scott walker
Wisconsin Gov. Scott Walker says he doesn't know if President Obama is a Christian and he doesn't think most Americans care. Reuters/Yuri Gripas

UPDATE 7:30 p.m. EST: Wisconsin Gov. Scott Walker, a potential 2016 Republican presidential contender, said Saturday he doesn't know if President Obama is a Christian because he's never talked with him about the issue. The Washington Post reported Walker said, "I don't know," when asked during an interview on the sidelines of the National Governors Association meeting in Washington.

“I’ve actually never talked about it or I haven’t read about that,” Walker said, adding the question is irrelevant and most Americans don't care. “I would defy you to come to Wisconsin. You could ask 100 people, and not one of them would say that this is a significant issue.”

A Walker spokesperson later tried to clarify the governor's remarks in a phone call to the Post.

“Of course the governor thinks the president is a Christian,” spokeswoman Jocelyn Webster said. “He thinks these kinds of gotcha questions distract from what he’s doing as governor of Wisconsin to make the state better and make life better for people in his state.”

Original post:

Wisconsin Gov. Scott Walker said in Washington Saturday that he doesn’t know whether U.S. President Barack Obama loves America. “You should ask the president what he thinks about America,” Walker told the Associated Press while he was in the country’s capital for a meeting of state governors. “I’ve never asked him, so I don’t know.”

And with those words, the leading contender for the 2016 Republican presidential nomination stepped into a controversy that’s been simmering since Wednesday, when Politico quoted former New York Mayor Rudy Giuliani as saying, “I do not believe that the president loves America.” Giuliani made his controversial remarks about the president at an event in Manhattan honoring Walker, who attended it and had kept quiet about the ex-mayor’s remarks that unleashed a slew of cable-news commentary and its own trending Twitter hashtag.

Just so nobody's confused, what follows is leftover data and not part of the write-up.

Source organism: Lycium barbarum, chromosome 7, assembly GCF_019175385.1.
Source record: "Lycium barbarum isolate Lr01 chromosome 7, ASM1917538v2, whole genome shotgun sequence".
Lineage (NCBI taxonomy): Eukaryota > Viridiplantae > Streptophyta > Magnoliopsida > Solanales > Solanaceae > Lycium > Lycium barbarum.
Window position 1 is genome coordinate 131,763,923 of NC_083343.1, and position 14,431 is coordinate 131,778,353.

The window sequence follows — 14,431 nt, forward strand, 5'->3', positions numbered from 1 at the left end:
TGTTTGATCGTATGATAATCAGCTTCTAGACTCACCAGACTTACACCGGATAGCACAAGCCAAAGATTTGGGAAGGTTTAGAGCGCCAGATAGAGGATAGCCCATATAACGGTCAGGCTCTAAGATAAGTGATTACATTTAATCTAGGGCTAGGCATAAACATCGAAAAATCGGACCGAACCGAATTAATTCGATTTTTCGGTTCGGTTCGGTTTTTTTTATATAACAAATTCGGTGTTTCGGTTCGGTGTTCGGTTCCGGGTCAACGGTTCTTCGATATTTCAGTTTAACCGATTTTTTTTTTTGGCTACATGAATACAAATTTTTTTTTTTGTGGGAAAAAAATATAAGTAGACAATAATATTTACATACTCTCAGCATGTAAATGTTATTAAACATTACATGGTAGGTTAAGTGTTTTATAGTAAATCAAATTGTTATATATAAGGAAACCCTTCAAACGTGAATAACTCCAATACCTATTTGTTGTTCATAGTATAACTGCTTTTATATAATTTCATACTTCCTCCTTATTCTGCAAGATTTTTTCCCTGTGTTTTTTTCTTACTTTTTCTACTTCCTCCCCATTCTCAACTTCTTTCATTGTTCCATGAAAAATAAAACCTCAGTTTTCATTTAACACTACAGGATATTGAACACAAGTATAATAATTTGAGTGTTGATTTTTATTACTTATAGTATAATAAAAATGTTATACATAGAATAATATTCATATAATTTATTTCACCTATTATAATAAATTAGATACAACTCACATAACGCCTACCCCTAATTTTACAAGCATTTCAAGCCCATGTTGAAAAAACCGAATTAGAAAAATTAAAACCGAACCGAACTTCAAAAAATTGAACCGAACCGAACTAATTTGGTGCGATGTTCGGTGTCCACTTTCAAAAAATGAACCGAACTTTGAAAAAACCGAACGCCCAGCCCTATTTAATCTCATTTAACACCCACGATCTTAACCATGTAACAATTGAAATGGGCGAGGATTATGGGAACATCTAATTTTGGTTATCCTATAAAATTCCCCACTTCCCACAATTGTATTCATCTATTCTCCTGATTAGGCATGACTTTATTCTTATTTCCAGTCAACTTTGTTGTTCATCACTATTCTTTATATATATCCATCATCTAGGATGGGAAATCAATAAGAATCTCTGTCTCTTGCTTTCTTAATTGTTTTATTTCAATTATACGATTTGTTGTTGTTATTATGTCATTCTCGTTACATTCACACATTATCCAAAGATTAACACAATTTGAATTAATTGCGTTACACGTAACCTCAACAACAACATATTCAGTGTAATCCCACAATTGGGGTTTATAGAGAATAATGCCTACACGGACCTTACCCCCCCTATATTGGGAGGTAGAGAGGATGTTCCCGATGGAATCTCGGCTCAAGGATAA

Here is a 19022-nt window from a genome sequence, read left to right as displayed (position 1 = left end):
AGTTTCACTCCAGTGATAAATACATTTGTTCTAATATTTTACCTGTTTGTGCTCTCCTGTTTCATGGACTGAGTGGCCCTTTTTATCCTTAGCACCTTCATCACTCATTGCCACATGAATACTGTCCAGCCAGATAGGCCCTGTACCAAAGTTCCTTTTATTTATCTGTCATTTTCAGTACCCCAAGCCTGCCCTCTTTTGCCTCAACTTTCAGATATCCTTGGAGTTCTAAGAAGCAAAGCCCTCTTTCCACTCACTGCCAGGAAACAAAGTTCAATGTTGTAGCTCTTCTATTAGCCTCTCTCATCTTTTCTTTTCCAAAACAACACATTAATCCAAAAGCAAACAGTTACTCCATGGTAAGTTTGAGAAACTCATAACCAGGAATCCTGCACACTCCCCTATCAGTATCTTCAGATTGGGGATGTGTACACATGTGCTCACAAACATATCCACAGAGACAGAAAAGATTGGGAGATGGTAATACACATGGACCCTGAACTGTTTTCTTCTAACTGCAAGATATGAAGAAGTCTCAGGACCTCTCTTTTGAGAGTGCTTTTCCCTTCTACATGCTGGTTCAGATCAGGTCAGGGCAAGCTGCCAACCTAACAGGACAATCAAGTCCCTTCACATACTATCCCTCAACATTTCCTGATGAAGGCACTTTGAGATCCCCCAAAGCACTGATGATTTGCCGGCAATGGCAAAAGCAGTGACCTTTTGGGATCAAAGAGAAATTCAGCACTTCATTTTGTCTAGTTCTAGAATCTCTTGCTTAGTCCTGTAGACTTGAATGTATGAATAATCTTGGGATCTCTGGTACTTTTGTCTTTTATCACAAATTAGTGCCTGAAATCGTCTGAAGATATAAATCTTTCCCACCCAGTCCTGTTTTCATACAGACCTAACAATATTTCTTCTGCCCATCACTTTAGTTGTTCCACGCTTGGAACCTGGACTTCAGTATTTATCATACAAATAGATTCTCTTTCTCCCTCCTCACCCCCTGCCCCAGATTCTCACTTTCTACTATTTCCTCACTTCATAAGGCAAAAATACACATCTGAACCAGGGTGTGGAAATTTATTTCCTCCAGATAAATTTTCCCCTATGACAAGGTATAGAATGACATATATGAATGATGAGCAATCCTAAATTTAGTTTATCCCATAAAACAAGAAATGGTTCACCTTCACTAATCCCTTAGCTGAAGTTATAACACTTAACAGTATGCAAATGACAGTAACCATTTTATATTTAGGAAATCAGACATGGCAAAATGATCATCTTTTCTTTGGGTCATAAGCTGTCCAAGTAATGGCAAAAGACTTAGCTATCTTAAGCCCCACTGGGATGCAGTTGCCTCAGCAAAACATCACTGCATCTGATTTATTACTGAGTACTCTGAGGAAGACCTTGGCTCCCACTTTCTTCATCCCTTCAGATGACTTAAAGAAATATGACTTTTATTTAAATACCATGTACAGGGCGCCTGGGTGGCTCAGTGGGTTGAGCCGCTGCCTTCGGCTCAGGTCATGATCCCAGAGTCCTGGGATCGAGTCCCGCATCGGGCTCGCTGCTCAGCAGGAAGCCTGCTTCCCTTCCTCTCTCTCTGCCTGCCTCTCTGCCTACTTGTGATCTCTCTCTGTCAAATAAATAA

Giuliani’s remarks are unsurprising. The mayor in office at the time of the Sept. 11, 2001, attacks on America is known for his combative stances. It also wasn’t the first time he’s lashed out at Obama in recent weeks. He’s been escalating his attacks on the president for not taking a tough stance against President Bashar Assad of Syria and for comments the president made about Islamic extremism that were perceived as insulting to Christians.

Walker’s ambiguous reply offers a glimpse into how he would run a presidential campaign. A Washington Post editorial Friday criticized the governor for his “spineless silence” in the wake of Giuliani’s comments. Now that Walker’s silence has been broken, he’ll be called out for his noncommittal response.

During his successful 2008 presidential campaign, Obama’s nationality and loyalty to his country was called into question by hardline conservatives in much the same way.

“At certain times over the last 16 months, I have found, for the first time, my patriotism challenged -- at times as a result of my own carelessness, more often as a result of the desire by some to score political points and raise fears and doubts about who I am and what I stand for,” Obama said in July 2008, when he responded to attacks made by conservative media outlets.